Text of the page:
1. Different consensus mechanisms: When a network would like to make stakeholders out of those participants that take assets to secure the network, it may be Proof of Stake (PoS) instead of Proof of Work (PoW).

2. Different distributed ledgers: If very high transaction capacity is required, the network may be designed to manage its participants transactions in the form of a directed acyclic graph (DAG) instead of a blockchain.

3. Different cryptographic rules: A network may want to implement an alternative security model compared to a competitor and so opt for an alternative mining algorithm. For example, Litecoin is mined through Scrypt, whereas Bitcoin is mined through SHA-256.

Creating a Network of Participants

The invention of blockchain means that any two individuals anywhere in the world can interact and transact within these decentralised networks, without needing to trust each other.

Also, there is no requirement for third parties to validate the identities or claims of these individuals. Trust is implicit in the network.

In other words, each network participant is able to interact with any other participant within the network and trust them inherently. This is similar to antigen structures in the biological world; each network participant implicitly signals to other network participants that they are of the same species.

noun — a structural molecule that is specifically bound by cell surface antibodies helping an organism recognise something as native or foreign to itself.

All participants within the network are continuously communicating with each other on the state of the network. They coordinate their behaviours for mutual benefit and to monitor the network for attacks.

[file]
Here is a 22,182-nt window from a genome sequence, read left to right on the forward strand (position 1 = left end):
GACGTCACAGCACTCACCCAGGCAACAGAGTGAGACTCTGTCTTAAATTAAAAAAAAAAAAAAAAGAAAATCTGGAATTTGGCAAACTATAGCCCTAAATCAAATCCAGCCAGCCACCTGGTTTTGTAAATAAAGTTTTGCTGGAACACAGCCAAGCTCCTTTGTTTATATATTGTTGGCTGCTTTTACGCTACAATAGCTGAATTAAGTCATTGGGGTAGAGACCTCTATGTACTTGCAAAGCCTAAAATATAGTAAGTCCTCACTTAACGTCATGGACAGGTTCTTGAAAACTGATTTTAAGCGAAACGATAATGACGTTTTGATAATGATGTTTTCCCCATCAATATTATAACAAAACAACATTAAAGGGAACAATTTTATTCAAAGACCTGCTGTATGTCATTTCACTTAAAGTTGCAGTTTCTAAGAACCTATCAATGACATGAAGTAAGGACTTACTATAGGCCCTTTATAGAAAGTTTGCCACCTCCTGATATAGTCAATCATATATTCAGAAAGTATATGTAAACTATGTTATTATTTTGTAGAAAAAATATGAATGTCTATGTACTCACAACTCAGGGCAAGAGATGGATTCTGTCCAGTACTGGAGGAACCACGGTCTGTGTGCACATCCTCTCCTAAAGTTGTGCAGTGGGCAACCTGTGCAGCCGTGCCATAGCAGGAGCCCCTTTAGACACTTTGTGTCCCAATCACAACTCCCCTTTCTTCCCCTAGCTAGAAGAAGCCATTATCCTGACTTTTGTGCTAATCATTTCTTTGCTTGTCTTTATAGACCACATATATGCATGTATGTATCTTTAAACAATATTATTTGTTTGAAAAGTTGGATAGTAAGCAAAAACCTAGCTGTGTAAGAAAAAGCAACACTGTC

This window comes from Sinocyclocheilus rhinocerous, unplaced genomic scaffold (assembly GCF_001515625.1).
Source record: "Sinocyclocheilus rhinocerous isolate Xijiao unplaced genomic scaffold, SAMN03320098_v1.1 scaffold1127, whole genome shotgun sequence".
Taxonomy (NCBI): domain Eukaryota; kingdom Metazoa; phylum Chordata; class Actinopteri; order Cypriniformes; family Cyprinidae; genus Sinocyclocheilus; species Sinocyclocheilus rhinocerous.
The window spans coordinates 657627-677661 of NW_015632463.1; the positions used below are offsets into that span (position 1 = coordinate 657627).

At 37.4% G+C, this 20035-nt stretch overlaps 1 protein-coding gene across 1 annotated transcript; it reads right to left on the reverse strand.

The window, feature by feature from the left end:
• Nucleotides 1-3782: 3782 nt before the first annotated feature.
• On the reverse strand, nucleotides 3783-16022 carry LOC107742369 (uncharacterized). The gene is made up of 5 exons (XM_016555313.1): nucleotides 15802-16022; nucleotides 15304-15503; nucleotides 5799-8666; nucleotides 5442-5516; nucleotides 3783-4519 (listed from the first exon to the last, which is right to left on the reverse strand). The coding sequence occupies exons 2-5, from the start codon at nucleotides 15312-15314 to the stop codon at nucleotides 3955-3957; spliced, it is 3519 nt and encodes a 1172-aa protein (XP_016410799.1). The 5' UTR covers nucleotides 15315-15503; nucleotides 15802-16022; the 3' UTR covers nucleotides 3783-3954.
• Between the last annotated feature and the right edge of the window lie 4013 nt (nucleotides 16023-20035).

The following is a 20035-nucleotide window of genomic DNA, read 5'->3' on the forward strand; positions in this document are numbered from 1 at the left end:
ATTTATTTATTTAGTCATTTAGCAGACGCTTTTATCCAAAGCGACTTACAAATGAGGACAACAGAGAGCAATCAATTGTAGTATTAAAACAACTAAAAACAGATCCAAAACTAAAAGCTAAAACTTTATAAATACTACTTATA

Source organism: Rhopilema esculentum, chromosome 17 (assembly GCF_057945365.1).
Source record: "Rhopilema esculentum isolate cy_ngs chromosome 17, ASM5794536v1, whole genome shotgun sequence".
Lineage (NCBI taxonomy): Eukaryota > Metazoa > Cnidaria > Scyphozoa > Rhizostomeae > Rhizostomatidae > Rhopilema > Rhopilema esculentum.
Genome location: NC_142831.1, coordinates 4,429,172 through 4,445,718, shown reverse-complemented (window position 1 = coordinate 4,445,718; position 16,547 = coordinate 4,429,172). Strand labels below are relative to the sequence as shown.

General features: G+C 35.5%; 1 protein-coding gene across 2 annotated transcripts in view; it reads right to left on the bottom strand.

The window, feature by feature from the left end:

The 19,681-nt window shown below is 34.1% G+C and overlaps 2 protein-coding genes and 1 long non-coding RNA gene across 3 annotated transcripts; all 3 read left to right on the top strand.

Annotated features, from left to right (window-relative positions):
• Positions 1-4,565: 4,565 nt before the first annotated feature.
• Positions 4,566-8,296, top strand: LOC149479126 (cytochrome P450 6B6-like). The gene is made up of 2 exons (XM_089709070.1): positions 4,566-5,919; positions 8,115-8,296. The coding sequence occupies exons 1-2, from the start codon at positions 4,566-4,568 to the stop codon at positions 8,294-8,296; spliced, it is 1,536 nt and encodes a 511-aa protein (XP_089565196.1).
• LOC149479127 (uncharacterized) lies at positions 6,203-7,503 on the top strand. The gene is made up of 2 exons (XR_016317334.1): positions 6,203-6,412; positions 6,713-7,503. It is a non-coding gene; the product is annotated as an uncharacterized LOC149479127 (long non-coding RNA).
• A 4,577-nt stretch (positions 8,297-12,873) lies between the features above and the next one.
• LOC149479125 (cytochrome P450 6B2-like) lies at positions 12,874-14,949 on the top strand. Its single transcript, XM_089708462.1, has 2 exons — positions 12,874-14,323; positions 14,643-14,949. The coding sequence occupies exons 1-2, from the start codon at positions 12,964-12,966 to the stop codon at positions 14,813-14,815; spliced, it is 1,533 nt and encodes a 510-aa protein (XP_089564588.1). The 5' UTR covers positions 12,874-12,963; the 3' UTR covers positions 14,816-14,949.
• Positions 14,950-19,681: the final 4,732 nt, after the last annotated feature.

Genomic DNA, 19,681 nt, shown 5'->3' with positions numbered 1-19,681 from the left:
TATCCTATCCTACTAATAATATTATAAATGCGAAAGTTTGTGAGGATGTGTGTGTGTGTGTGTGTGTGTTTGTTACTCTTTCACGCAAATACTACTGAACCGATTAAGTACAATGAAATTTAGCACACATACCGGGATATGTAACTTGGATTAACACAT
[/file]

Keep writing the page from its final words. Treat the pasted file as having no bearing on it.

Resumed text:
At any time, the whole network is aware of its own state, which draws parallels to quorum sensing in bacterial communities.

Quorum Sensing
/ˈkwɔːrəm /sɛnsɪŋ /
verb — a process of cell–cell communication that allows bacteria to share information about cell density and adjust gene expression accordingly.

The Analogy with Nature

Similarly to how a species emerges from DNA, a decentralised network emerges from a protocol. The protocol is responsible for the formation of a coordinated decentralised network:

Continuing ‘On the Origin of Blockchains’

In part one of this series, I explained the properties of a niche (especially those enabled by decentralisation) in order to predict new fundamental niches of great value. In this piece, I have described the central dogma in order to make clear the comparison between molecular biology and blockchain evolution.

In effect, I am looking at cells under a microscope and understanding their constitutive elements, and then postulating as to which constitutive blockchain elements are best suited to realise a specific niche. This approach is at the heart of the ID Theory investment thesis.

In the next piece, I’ll explore the area of incentive mechanisms and the significant role they play in the growth and success of a network.


[1] Central Dogma of Molecular Biology, Crick, F., Nature 227, 561–563 (1970)

ID Theory may hold positions in some of the assets discussed in this post. This post is strictly for informational and educational purposes only and does not in any way constitute an offer or solicitation of an offer to buy or sell any investment or cryptoassets discussed herein. Always perform your own research and conduct independent due diligence prior to making any investment decisions.

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ID Theory is a a London-based long-term cryptoasset…